ChatGPT Wrapped (An AI’s Year in Review)

Casey Fiesler
8 min readNov 30, 2023
Image Credit: OpenAI’s DALL-E and countless uncredited and uncompensated artists whose work contributed to training this model.

OpenAI’s ChatGPT launched officially on November 30, 2022, and over the past year has often dominated news cycles for days at a time. In addition to my frequently updated spreadsheet of AI ethics and policy news, I have also been keeping a more systematic eye on ChatGPT. This spreadsheet contains five news stories (via a Google News search) about ChatGPT for each week for the past year, starting December 1, 2022.[1] What follows is a non-comprehensive look at major stories over the past year about ChatGPT, with an eye towards the evolution of the technology and its criticisms. (And what a season finale!)

Week 1: Enter chatbot.Within 24 hours of ChatGPT’s launch we were seeing viral Twitter threads of experiments that might seem quaint now (explain zero point energy in the style of a cat) but that at the time made people understand quite quickly what it could do, and that it could seem both brilliant and weird. But people were also immediately talking about how easily it could go from entertaining (explain how to remove a peanut butter sandwich from a VCR in the style of the King James Bible) to problematic (explain how to make a molotov cocktail).

Week 2: What is this thing? In addition to countless explainers, we began to see a whole lot of “ChatGPT wrote this!” (and similar local news segments), and even ChatGPT writing the explainers. But the “what is this?” was combined with a lot of “what does this mean?” with immediate think pieces about the potential for disruption.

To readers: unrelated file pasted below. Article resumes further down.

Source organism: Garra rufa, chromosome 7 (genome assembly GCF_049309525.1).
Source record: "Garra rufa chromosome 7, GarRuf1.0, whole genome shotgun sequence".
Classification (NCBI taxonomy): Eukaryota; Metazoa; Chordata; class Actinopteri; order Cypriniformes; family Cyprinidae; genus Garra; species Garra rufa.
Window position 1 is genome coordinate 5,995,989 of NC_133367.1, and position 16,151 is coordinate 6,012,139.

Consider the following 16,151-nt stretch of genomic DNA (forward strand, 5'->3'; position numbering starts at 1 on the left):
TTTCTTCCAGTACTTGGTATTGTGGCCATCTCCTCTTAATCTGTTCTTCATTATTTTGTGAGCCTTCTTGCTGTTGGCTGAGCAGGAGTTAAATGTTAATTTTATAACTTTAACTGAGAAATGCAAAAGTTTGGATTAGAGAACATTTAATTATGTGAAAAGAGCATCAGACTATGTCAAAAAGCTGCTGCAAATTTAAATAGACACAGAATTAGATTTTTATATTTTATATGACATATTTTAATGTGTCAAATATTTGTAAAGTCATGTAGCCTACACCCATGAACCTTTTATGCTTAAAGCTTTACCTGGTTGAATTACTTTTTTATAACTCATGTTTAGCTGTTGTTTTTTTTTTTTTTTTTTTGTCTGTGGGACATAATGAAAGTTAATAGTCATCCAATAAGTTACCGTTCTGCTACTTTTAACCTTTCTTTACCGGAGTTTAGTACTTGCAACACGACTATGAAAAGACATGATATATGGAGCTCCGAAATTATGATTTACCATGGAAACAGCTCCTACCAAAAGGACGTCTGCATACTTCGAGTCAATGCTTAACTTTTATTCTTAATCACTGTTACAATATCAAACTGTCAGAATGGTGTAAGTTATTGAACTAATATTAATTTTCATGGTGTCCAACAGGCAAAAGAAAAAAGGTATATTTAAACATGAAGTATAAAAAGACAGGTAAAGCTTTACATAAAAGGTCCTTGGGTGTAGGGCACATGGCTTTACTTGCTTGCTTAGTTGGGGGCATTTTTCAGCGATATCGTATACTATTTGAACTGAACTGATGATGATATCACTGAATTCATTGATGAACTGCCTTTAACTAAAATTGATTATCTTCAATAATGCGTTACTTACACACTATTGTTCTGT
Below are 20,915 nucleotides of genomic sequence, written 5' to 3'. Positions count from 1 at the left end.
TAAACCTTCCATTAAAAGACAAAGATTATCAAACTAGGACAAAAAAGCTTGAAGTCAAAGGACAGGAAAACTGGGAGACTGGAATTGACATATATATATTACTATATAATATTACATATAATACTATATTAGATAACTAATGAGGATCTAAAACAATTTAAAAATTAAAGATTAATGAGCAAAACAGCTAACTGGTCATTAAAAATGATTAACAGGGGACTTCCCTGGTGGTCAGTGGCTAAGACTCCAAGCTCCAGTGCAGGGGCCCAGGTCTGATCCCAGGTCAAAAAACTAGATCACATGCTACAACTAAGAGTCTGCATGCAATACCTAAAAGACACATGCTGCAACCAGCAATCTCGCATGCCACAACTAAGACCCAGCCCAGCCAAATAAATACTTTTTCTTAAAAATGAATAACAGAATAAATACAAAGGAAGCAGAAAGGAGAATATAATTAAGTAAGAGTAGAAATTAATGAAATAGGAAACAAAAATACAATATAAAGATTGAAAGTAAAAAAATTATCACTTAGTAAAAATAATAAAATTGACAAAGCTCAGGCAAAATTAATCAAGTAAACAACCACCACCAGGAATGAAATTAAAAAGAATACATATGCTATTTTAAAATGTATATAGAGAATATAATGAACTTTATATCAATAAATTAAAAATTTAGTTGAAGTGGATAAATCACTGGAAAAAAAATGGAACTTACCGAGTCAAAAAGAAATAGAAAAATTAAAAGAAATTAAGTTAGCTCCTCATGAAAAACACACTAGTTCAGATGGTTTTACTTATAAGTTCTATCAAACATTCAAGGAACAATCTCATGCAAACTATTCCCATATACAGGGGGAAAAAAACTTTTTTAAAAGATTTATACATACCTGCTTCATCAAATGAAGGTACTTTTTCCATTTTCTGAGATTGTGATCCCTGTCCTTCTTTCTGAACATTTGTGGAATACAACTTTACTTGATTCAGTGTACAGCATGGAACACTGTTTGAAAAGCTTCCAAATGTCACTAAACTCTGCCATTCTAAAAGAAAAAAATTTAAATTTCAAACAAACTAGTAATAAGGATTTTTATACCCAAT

Weeks 3–4: But wait… With time for some of the initial novelty to begin to wear off, we saw more deep dives into ChatGPT’s limitations. Was it “smart enough” to justify the immediate concerns around job loss? And sure, it could do some of your schoolwork, but would it be a good student? (And with final exam season upon us, there was a lot of reflection about what this meant for education.) We also started to hear about the inevitable oncoming AI tech race.

Weeks 5–7: Mitigation and misinformation. In the first weeks of 2023, the conversations about education picked up steam as new school terms started and schools had to decide what to do. This resulted in a number of outright bans of the technology in schools. School bans were an attempt to mitigate cheating, but also reflected broader recognition for misinformation and inaccuracy from the chatbot (and the difficulty in spotting it). Academic venues also began to address use of ChatGPT. But even a midst warnings about other types of potential risks, there was also still a great deal of enthusiasm for the usefulness and possibilities of the technology as more people began to use it.